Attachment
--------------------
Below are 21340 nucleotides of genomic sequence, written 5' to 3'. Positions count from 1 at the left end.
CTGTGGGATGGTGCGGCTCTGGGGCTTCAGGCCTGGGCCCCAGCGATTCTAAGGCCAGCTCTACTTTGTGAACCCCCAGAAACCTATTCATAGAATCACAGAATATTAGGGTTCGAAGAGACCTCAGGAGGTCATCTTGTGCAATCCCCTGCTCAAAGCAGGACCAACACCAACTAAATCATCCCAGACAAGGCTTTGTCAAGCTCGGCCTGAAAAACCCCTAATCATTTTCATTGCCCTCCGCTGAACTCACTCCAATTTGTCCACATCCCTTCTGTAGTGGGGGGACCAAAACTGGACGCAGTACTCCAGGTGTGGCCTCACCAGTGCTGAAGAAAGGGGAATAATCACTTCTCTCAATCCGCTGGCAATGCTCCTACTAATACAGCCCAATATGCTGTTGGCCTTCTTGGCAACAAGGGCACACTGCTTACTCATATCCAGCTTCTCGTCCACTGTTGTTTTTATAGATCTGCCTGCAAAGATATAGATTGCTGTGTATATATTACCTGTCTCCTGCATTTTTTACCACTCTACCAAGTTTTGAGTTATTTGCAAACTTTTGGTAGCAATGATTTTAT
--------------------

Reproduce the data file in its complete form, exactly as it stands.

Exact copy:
Below are 21340 nucleotides of genomic sequence, written 5' to 3'. Positions count from 1 at the left end.
CTGTGGGATGGTGCGGCTCTGGGGCTTCAGGCCTGGGCCCCAGCGATTCTAAGGCCAGCTCTACTTTGTGAACCCCCAGAAACCTATTCATAGAATCACAGAATATTAGGGTTCGAAGAGACCTCAGGAGGTCATCTTGTGCAATCCCCTGCTCAAAGCAGGACCAACACCAACTAAATCATCCCAGACAAGGCTTTGTCAAGCTCGGCCTGAAAAACCCCTAATCATTTTCATTGCCCTCCGCTGAACTCACTCCAATTTGTCCACATCCCTTCTGTAGTGGGGGGACCAAAACTGGACGCAGTACTCCAGGTGTGGCCTCACCAGTGCTGAAGAAAGGGGAATAATCACTTCTCTCAATCCGCTGGCAATGCTCCTACTAATACAGCCCAATATGCTGTTGGCCTTCTTGGCAACAAGGGCACACTGCTTACTCATATCCAGCTTCTCGTCCACTGTTGTTTTTATAGATCTGCCTGCAAAGATATAGATTGCTGTGTATATATTACCTGTCTCCTGCATTTTTTACCACTCTACCAAGTTTTGAGTTATTTGCAAACTTTTGGTAGCAATGATTTTAT